I do have a couple install questions...

If there are extra holes in a shingle (from removing a nail or whatnot), do you have to worry about sealing them as long as they are underneath the shingle above?

I've got 1x6 planks for the deck, and very often it seems like when I put the nails in, they are hitting nothing at all (likely a seam in between the planks). In this case, it is ok to move the nail upwards off of the nailing strip?

Last edited by dc4nomore; 06-15-2009 at 08:18 PM.
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Old 06-15-2009, 08:21 PM   #68
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Originally Posted by Ed the Roofer View Post
A Duo-Fast Hammer Tacker, also know as a Slap Tacker is the best one to use, in my opinion, but they cost about $30.00 each.

3/8" staples work best for the felt paper.

If you have Menards stores by you, they carry the Duo-Fast.

Arrow brand would be the next best recommendation, but much farther down the scale, in my opinion.

Ed
Ok I'll definitely go with 3/8" for the other side.

We don't have a Menard's around here, and I haven't seen the Duo-Fast. I have seen the Arrow one, but even it was $30, and it looks absolutely identical to my harbor freight one. I will definitely have to get something though because the cheap ones I've got just don't cut it.
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Old 06-15-2009, 08:55 PM   #69
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I used to have the same problems with the Arrows as you are having with the Harbor Freight.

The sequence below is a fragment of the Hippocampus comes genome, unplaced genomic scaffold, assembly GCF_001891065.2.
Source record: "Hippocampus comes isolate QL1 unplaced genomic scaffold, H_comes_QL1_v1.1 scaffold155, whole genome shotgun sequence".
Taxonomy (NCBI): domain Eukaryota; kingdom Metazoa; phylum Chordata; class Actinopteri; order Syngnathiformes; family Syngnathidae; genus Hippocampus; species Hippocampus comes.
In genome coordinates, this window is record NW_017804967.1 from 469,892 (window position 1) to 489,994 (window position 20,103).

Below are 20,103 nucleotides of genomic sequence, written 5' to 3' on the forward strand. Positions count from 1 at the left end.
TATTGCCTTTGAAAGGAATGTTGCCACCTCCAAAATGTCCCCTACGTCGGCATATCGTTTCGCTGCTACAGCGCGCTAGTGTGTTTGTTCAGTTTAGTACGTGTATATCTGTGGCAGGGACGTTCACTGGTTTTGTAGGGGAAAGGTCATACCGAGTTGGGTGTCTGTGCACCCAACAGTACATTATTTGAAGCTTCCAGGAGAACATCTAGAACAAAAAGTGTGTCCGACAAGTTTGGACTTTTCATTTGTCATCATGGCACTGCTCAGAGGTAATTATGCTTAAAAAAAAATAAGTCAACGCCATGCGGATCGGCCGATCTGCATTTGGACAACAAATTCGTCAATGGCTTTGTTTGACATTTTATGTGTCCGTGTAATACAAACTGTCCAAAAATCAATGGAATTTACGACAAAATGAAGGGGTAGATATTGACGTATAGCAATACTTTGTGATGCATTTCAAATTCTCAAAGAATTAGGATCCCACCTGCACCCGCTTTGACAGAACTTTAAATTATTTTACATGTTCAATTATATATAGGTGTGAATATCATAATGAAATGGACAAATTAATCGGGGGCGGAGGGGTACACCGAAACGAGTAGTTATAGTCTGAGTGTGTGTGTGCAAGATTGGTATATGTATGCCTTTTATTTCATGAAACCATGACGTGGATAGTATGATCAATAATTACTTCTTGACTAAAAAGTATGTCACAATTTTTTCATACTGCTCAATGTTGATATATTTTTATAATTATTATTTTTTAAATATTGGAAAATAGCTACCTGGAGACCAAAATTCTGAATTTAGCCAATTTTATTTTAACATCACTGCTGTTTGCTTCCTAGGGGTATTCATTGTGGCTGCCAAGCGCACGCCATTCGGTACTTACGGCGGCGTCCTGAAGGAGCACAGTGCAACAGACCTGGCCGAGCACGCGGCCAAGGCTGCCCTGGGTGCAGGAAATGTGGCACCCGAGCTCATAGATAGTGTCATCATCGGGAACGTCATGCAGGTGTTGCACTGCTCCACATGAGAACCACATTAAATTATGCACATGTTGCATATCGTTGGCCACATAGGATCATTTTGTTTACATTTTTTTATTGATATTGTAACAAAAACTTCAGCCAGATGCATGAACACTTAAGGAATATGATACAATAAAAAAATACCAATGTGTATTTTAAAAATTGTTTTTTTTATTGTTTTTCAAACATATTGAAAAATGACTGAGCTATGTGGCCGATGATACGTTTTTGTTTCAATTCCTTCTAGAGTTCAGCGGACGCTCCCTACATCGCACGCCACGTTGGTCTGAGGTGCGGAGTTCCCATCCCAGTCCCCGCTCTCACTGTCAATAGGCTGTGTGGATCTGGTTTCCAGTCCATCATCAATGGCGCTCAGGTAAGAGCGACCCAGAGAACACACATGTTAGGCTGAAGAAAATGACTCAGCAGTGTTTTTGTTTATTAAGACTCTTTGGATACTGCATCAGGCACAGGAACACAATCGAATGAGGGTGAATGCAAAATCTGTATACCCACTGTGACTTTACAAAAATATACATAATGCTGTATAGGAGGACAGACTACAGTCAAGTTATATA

Is their an ABC Supply in your area? They carry the Duo-Fast also. Make sure you buy their brand of staples too.

The Bostich Slap tackers are probably the best, but those things cost over $50.00 each and use a staple shaped like a gabled house and cost a lot more too.

Per your questions to Sly, yes you should insert some roofing sealant into the holes, even if they are covered by the succeeding course of shingles, due to wind blowing rain upwards on the roof and under the tabs.

Also, yes it is okay to adjust the nailing position so that you do not wind up in the gap between the two plank boards.

Ed
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Old 06-15-2009, 09:18 PM   #70
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I used to have the same problems with the Arrows as you are having with the Harbor Freight.

Is their an ABC Supply in your area? They carry the Duo-Fast also. Make sure you buy their brand of staples too.

The Bostich Slap tackers are probably the best, but those things cost over $50.00 each and use a staple shaped like a gabled house and cost a lot more too.

Per your questions to Sly, yes you should insert some roofing sealant into the holes, even if they are covered by the succeeding course of shingles, due to wind blowing rain upwards on the roof and under the tabs.

Also, yes it is okay to adjust the nailing position so that you do not wind up in the gap between the two plank boards.

Ed
I googled it and I guess there is an ABC supply near me. I will check them out when I get a chance. Thanks for the tip on that.